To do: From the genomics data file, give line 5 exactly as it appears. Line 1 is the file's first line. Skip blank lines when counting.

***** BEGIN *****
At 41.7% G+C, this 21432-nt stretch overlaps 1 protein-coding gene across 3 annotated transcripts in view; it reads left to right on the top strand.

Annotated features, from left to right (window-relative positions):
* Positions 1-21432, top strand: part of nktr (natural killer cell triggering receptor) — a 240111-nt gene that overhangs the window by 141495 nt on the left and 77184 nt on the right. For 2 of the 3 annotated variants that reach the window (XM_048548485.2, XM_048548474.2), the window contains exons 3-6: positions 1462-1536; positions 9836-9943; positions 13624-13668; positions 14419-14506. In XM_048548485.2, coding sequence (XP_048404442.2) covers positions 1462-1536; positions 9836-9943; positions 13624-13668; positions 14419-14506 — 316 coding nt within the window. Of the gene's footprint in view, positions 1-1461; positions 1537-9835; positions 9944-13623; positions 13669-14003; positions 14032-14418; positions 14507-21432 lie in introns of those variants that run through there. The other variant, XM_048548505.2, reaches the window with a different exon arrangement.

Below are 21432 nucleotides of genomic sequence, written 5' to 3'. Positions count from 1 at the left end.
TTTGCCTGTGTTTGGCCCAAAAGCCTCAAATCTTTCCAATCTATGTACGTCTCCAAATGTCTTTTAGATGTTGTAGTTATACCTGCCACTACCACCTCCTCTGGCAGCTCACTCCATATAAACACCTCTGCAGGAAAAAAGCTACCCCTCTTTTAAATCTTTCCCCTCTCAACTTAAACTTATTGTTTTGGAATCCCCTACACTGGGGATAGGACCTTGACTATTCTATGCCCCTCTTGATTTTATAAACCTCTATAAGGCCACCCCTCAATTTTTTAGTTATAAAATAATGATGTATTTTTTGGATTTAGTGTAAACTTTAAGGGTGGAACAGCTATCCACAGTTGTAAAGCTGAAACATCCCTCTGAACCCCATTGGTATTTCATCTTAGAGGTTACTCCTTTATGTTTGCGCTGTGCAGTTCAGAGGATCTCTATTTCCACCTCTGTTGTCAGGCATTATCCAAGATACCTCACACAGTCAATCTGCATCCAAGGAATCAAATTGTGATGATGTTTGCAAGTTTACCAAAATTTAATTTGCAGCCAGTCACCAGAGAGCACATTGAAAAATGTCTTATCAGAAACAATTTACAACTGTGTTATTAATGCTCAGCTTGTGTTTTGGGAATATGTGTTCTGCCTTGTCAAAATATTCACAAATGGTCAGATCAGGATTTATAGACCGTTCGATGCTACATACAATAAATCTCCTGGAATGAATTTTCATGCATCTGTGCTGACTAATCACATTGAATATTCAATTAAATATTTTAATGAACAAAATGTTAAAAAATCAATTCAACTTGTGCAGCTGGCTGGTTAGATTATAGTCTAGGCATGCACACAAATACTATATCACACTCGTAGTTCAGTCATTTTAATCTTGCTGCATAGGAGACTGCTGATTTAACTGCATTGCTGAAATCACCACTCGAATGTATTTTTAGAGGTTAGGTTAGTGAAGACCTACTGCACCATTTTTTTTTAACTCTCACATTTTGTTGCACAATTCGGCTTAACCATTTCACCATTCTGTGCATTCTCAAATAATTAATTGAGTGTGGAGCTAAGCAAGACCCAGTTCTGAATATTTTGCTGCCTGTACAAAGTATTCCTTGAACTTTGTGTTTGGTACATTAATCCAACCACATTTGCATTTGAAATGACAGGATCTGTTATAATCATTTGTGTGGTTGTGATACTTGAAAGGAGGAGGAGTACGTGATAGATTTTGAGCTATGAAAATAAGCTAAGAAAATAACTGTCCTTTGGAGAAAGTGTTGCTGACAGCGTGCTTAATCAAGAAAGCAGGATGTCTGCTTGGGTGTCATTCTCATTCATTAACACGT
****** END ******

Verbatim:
TTTGCCTGTGTTTGGCCCAAAAGCCTCAAATCTTTCCAATCTATGTACGTCTCCAAATGTCTTTTAGATGTTGTAGTTATACCTGCCACTACCACCTCCTCTGGCAGCTCACTCCATATAAACACCTCTGCAGGAAAAAAGCTACCCCTCTTTTAAATCTTTCCCCTCTCAACTTAAACTTATTGTTTTGGAATCCCCTACACTGGGGATAGGACCTTGACTATTCTATGCCCCTCTTGATTTTATAAACCTCTATAAGGCCACCCCTCAATTTTTTAGTTATAAAATAATGATGTATTTTTTGGATTTAGTGTAAACTTTAAGGGTGGAACAGCTATCCACAGTTGTAAAGCTGAAACATCCCTCTGAACCCCATTGGTATTTCATCTTAGAGGTTACTCCTTTATGTTTGCGCTGTGCAGTTCAGAGGATCTCTATTTCCACCTCTGTTGTCAGGCATTATCCAAGATACCTCACACAGTCAATCTGCATCCAAGGAATCAAATTGTGATGATGTTTGCAAGTTTACCAAAATTTAATTTGCAGCCAGTCACCAGAGAGCACATTGAAAAATGTCTTATCAGAAACAATTTACAACTGTGTTATTAATGCTCAGCTTGTGTTTTGGGAATATGTGTTCTGCCTTGTCAAAATATTCACAAATGGTCAGATCAGGATTTATAGACCGTTCGATGCTACATACAATAAATCTCCTGGAATGAATTTTCATGCATCTGTGCTGACTAATCACATTGAATATTCAATTAAATATTTTAATGAACAAAATGTTAAAAAATCAATTCAACTTGTGCAGCTGGCTGGTTAGATTATAGTCTAGGCATGCACACAAATACTATATCACACTCGTAGTTCAGTCATTTTAATCTTGCTGCATAGGAGACTGCTGATTTAACTGCATTGCTGAAATCACCACTCGAATGTATTTTTAGAGGTTAGGTTAGTGAAGACCTACTGCACCATTTTTTTTTAACTCTCACATTTTGTTGCACAATTCGGCTTAACCATTTCACCATTCTGTGCATTCTCAAATAATTAATTGAGTGTGGAGCTAAGCAAGACCCAGTTCTGAATATTTTGCTGCCTGTACAAAGTATTCCTTGAACTTTGTGTTTGGTACATTAATCCAACCACATTTGCATTTGAAATGACAGGATCTGTTATAATCATTTGTGTGGTTGTGATACTTGAAAGGAGGAGGAGTACGTGATAGATTTTGAGCTATGAAAATAAGCTAAGAAAATAACTGTCCTTTGGAGAAAGTGTTGCTGACAGCGTGCTTAATCAAGAAAGCAGGATGTCTGCTTGGGTGTCATTCTCATTCATTAACACGT